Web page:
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Jovanotti

Italia: 1988-2012

(ATO; US: 7 Aug 2012)

Revered in his homeland and a relative unknown on the North American continent, Italy’s Jovanotti makes his first proper crossover attempt with Italia: 1988-2012, a selection of songs culled from a career spanning 24 years. It’s a wonder why it took this long, especially considering that his frequent collaborations with artists like Michael Franti and Ben Harper should have at least sparked an inkling of curiosity on this side of the Atlantic. Jovanotti (real name Lorenzo Cherubini), it would seem, has been resigned to the margins of World music, a genre that has had some trouble being taken seriously by North American audiences. As a matter of fact, though, there is an overwhelming influence of American pop music to be found in the Italian’s work, enough so that his music is never in any danger of alienating listeners who don’t speak Italian (of which almost all his songs are performed in).


Italia criss-crosses all over the artist’s timeline of work, with no real chronology of his musical progression. This wouldn’t matter at any rate; many of the songs have been re-recorded, providing some of the older material a rethink so that it may hold its own against the more recent cuts, thereby giving the entire collection a sense of cohesion. Many of the songs mark Jovanotti’s strange and surreal beginnings as a novice rapper, simply winging it by the grace of his natural charm informed by a stubborn willingness to try anything and everything. The rap-rock Beastie Boys stylings of his earlier output give way to far more measured takes on hip-hop with Jovanotti’s palette expanding to include everything from Afro-Cuban pop and troubadour folk to ‘70s funk and electronica. Opening number “Con la Luce Negli Occhi” features a hypnotic incantation rambled over a percussive, skeletal groove. It merely serves to whet the appetite that is fully satiated by the meatier beats of “Sulla Frontiera”, a slab of thumping hip-hop electrified by a pulsing cosmic synth. Elsewhere, the strolling “Penelope” ups the hip-hop ante with a steady drum loop buffered by a fretless bass rubber-banding in all corners of the mechanized groove.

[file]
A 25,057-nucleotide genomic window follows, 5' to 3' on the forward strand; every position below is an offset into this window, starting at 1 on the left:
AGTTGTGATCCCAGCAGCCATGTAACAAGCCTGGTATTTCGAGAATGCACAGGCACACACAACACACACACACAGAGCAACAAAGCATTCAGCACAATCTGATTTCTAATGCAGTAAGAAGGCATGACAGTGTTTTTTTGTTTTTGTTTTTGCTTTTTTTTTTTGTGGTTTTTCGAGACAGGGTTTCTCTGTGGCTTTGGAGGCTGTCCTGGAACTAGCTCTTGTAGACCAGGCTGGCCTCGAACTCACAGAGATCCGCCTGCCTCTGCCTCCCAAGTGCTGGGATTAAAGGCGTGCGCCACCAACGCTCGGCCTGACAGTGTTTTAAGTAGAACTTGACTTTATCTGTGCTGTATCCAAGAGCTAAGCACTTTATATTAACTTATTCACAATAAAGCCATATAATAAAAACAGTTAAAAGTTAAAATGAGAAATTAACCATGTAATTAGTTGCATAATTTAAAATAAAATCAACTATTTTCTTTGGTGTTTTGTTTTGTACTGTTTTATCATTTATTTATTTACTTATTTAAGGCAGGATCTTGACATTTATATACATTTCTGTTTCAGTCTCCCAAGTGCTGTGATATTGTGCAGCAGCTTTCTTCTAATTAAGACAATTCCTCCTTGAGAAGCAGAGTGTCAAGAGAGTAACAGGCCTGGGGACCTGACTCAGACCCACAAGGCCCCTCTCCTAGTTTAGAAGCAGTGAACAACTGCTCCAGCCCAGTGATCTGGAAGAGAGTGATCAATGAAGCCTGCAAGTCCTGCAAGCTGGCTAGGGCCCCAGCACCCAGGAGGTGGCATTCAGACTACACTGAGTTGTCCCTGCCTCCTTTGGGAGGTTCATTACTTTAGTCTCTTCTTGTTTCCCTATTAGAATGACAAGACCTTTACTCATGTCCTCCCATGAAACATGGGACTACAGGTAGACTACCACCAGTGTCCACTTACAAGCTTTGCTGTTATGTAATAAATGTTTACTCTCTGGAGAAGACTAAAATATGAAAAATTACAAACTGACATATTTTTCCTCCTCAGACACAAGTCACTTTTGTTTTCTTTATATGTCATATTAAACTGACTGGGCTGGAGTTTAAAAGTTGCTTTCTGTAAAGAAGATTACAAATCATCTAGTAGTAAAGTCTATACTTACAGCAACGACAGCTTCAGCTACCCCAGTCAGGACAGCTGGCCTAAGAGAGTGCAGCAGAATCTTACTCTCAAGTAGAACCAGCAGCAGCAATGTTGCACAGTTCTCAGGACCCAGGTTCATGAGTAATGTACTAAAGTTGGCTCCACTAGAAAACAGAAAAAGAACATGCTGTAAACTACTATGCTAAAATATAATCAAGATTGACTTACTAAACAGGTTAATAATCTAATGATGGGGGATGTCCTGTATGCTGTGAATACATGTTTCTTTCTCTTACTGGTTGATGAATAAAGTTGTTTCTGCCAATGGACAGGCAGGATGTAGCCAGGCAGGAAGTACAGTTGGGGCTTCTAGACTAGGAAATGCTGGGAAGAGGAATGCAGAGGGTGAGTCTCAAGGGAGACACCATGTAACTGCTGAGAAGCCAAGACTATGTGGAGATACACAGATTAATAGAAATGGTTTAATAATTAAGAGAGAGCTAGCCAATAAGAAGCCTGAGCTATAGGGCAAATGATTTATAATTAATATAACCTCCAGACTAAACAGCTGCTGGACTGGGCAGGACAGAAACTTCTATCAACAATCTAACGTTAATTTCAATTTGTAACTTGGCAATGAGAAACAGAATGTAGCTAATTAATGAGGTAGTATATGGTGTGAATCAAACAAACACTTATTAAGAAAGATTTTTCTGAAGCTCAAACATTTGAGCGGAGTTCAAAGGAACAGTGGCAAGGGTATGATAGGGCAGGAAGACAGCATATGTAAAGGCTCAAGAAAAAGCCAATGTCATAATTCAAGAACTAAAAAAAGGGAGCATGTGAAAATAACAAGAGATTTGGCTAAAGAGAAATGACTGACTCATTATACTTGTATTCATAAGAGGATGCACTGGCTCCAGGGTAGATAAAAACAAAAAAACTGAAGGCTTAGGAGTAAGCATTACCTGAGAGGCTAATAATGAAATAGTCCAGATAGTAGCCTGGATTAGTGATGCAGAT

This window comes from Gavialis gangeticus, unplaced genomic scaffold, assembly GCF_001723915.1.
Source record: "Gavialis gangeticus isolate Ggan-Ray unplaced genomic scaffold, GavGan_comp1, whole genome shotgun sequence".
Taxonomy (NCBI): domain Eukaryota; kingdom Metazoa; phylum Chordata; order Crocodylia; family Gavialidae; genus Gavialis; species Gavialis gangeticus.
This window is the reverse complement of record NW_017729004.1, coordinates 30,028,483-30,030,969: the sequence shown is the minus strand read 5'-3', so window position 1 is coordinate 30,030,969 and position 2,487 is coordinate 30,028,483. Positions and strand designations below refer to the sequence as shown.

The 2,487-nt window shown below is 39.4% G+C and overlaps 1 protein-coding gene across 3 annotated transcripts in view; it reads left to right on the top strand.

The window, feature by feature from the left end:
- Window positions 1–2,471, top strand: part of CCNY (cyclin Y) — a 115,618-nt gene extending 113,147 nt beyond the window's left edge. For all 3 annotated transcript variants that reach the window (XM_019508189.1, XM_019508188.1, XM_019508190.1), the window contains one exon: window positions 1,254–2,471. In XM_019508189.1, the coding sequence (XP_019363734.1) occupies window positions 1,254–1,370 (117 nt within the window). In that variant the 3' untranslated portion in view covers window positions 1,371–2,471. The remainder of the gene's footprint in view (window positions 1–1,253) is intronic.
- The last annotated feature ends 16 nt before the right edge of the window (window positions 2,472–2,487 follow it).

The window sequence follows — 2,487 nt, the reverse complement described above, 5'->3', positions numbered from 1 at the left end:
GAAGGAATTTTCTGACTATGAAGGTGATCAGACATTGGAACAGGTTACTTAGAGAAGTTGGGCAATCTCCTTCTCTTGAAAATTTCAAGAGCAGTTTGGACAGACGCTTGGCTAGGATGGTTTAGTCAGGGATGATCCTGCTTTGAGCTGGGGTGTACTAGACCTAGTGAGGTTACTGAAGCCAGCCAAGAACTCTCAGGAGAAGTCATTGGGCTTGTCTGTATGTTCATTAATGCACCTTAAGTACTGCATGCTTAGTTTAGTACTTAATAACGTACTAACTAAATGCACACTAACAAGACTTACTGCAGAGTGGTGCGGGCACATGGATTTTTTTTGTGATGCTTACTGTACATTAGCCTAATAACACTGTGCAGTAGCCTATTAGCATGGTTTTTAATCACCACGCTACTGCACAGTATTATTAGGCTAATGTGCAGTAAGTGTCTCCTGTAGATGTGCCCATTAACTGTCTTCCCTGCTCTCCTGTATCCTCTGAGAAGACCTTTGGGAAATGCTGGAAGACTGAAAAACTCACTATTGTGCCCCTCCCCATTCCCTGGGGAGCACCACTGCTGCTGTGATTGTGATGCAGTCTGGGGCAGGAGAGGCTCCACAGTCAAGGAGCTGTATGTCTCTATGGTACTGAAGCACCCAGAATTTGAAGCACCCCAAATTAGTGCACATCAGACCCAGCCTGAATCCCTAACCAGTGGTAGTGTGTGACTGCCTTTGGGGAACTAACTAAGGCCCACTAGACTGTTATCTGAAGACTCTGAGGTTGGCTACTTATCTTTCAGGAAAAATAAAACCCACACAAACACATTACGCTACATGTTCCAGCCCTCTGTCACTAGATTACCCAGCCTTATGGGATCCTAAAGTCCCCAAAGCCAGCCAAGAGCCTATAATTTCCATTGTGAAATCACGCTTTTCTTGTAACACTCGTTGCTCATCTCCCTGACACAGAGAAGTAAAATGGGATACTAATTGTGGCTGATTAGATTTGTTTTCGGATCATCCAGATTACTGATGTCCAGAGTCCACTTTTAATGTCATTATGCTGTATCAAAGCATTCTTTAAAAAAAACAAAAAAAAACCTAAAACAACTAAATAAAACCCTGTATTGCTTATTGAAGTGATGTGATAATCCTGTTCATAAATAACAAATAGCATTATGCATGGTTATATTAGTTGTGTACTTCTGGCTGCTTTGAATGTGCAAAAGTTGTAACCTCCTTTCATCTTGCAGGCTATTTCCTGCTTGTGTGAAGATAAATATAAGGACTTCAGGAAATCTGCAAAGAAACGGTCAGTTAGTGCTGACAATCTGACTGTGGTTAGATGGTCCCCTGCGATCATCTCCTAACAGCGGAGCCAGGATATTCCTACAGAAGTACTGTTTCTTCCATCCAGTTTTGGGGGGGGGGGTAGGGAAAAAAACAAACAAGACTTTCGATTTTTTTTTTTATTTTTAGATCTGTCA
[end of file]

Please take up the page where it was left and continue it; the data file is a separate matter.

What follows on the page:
Jovanotti’s offhandedly amative approach to his Shakespearean raps has an almost urban glamour that makes his delivery feel at once flirtatious and curiously detached, most noticeable on tracks like “Piove”. When he’s not rapping, the singer’s loose, improvisational vocals give warm, earthy heat to cuts like the plaintive folk musing “Mezzogiorgno” and the continental sweep of the Domenico Modugno-haunted “Una Storia D’amore”. 


There are also a couple heady dips into rock territory as well, lending the collection a wider scope. Slivers of spaghetti-Western guitar spike the galloping Latin punk of “Sálvame”, and “Il Più Grande Spettacolo Dopo il Big Bang” (an offering from 2011’s weirdly off-kilter kitsch-disco/Nintendo-rock experiment Ora), is simple, catchy meat-and-potatoes rock. 


For the uninitiated bunch (generally North Americans), Italia serves up a rough approximation of what Jovanotti is all about. It’s an excellent starting point for those who are new to his genial charms, though it only scratches the surface of a deeply talented individual who has taken great strides to reinvent Italy’s idea of popular music. Seeking out a few album-proper titles from his back catalogue may give you an even clearer picture of what this man can do when given an opportunity to present his ideas in a more consistent and streamlined format (namely, a full album rather than a compilation). Keep your ears keen nonetheless and you’ll discover what Italy has already known these last 24 years.

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Imran Khan is a freelance writer who lives in Canada. He earned his Bachelor of Arts degree in English and Communications at York University before studying Creative Writing at the University of Toronto for Continuing Studies. In addition to PopMatters, he has also written for such publications like Inside Entertainment, aRUDE and The Toronto Quarterly.


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